Saturday, 14 April 2018

Drawings on show in Leeds City Art Gallery

Anne Hardy: Installation view 'Falling and Walking'

It’s nearly always worthwhile checking out your local art gallery at least once a month. Exhibitions change and a new arrangement of their existing collection can reveal new things about often seen work that you might have become overly familiar with. So as you return to university after the Easter break why not pop in to see whats on?
Leeds City Art Gallery has two drawing themed exhibitions on at the moment. The focus on the drawings used to develop the installation Falling and Walking’ by Anne Hardy is really useful to look at if you are thinking about how drawing can be used as a way of thinking about large scale ideas and how they might be realised. Anne Hardy uses a combination of model making and drawing in order to both work her ideas out and to communicate them to other people. Most of the drawings are quick sketches of ideas, you get the sense that drawings are very much ‘what ifs’ for Hardy and that the models are where she gets t grips with the nuts and bolts of how things might actually work. She often uses watercolour wash to establish a feeling for a space and what might activate it and ballpoint pen to scribble out a fast idea or to hold on to a thought before it disappears.







Ann Hardy: Thinking drawings and a model of installation ideas

Adjacent to the display of Anne Hardy’s drawings and models is a very interesting display of the gallery’s collection of two-dimensional work by artists that we usually think of as sculptors. This was very informative and once again highlighted the role that drawing plays in so many artists’ working methodologies. It was personally interesting for myself because one of the first drawings on display was ‘Crossed Beds’ by Jenny West, a fellow colleague at the Leeds Arts University and one that I worked alongside for many years when I worked on the foundation course. Jenny is well known for her very technical approach to drawing,  using tightly controlled perspective drawing projections. In the drawing on display she uses a variety of surface qualities to soften and sharpen different areas of the drawing in order to emphasise the planar movement of her spatial grids and to humanise the technical approach she uses to nail down the image. It was impossible to photograph the image through the glass it was framed behind, so all I can do is give you a ghost image of the drawing, one that has my own body standing within the centre of its crossed grids.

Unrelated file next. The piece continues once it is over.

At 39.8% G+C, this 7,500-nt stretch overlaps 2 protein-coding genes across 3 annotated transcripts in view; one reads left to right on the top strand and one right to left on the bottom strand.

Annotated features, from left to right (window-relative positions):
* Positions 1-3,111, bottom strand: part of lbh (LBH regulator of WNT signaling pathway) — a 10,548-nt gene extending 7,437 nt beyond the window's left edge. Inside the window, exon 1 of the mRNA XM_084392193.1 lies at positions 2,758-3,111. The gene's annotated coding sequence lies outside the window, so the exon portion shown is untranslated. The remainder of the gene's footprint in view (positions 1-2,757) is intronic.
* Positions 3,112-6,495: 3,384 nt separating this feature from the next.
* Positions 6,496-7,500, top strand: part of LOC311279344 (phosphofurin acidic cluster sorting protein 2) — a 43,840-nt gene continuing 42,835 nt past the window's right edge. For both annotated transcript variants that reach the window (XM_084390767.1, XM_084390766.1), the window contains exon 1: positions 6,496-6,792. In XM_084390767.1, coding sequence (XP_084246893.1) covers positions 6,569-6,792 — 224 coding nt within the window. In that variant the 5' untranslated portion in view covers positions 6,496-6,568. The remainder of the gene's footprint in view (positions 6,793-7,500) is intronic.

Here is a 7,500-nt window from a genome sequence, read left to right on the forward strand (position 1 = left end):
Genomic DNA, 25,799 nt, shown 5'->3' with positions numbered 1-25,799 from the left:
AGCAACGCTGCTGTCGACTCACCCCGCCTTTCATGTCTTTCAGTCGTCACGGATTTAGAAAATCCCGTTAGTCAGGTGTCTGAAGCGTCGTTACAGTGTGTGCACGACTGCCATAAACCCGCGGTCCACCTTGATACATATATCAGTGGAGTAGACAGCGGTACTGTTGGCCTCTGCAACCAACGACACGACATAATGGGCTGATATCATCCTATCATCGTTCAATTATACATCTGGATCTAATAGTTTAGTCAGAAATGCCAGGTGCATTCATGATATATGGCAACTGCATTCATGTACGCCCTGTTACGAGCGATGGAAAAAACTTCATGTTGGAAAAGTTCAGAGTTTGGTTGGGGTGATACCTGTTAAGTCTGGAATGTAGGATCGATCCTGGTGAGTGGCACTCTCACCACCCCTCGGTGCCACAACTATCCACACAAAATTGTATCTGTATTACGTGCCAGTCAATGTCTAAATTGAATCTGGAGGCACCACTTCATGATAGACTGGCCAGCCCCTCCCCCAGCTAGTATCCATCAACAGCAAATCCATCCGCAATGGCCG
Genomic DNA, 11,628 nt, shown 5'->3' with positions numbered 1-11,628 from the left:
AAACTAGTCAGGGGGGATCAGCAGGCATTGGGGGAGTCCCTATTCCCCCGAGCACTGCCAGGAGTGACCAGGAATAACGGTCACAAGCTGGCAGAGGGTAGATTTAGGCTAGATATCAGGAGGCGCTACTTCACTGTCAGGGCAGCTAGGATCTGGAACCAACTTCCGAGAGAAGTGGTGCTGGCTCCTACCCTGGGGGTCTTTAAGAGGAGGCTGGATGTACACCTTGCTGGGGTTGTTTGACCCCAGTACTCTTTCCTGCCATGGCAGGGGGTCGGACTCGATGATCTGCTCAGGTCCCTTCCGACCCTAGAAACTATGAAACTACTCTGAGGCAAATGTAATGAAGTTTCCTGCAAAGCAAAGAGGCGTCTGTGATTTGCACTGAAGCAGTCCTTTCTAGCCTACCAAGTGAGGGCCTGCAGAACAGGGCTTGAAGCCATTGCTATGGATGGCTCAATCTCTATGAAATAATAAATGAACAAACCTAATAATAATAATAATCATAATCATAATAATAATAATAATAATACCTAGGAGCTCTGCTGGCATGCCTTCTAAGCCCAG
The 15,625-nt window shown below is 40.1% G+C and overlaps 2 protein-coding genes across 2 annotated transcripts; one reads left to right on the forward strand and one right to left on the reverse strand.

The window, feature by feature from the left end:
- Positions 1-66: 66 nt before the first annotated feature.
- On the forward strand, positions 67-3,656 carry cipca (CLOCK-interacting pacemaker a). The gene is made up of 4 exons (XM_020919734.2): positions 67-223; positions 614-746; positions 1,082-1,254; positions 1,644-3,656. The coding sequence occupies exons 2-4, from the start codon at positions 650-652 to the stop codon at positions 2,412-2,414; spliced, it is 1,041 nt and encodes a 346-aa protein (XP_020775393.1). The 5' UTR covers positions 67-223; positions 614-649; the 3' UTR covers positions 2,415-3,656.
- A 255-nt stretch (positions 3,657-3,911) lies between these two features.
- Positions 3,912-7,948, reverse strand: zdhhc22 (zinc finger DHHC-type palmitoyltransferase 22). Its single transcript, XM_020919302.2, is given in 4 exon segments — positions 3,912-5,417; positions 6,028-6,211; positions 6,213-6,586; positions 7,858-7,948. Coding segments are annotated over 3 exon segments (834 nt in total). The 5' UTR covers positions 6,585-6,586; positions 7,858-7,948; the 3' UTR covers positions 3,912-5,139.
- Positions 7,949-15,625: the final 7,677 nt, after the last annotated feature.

Jenny West (Crossed Beds: Image behind glass)

Jenny’s drawing is positioned right next to two Claes Oldenburg images. Both of his drawings rely on a very strong sense of how scale can be manipulated in order to give drama and power to an image. The first larger drawing is of a faucet or as we would put it in England a tap. The tap is on and water pours from it in a vertical column. The image is designed to look as if the tap is huge and an architectural insert into a park or garden.  Here perspective is used very technically in order to give authenticity to Oldenburg’s vision of what an everyday item might be like if it was elevated to the scale of a huge landscape feature.


Oldenburg: Proposal for a cathedral in the form of a sink faucet for lake Union, Seattle

A small much looser drawing of cigarette ends is also in show, it is also designed to get an audience to see how these throwaway items could become monumental. These two drawings give you a snapshot into Oldenburg’s mind and you quickly realise how good a draftsman he is. The images are drawn with a consummate command of the materials he is using, whether he is making a swift sketch or a more detailed technical drawing, he is in total command of the process.

Phyllida Barlow: exhibition installation of coloured drawings

Phyllida Barlow

On the opposite wall is a collection of A1 size coloured drawings by Phyllida Barlow. Her drawings are made independently of her three dimensional work, and unlike the Oldenburg drawings are not preparatory sketches or visualisations of ideas but works in their own right. You could think of them as compositions, or freeform arrangements of colour and surface materials, as thin coloured sculpture or flat environments. This distinction between sculptors that use drawing to visualise what might be and those that use it to explore other possibilities runs throughout the display and highlights a key distinction between those using drawing in the old sense of 'disegno' and those who see drawing as a discipline that has its own autonomy, those that in effect treat drawing as an object in its own right.

Alison Wilding

Alison Wilding is an interesting case in point, she uses drawing to explore concepts that she has also realised in 3D, not to visualise more 3D versions, but to create some alternative 2D possibilities that exist as images in their own right. Rose Leverton’s ‘Dinner table beneath the floor proposal’ is of course in the other camp, the drawing is showing us a possibility.


Rose Leverton

The person that perhaps opens out the most conceptually interesting approach to drawing is Cornelia Parker. Her ‘Dead match exposed by a live one’ uses simple photographic technology (literally drawing with light) to produce a photogram of a burnt-out match, brought back to life again by the light of a newly stricken one, in the form of a glowing white silhouette. Parker is conceptually playing with us, getting us to see a beautiful connection between how an image is made and what the image is of.


Cornelia Parker: From ‘Dead match exposed by a live one’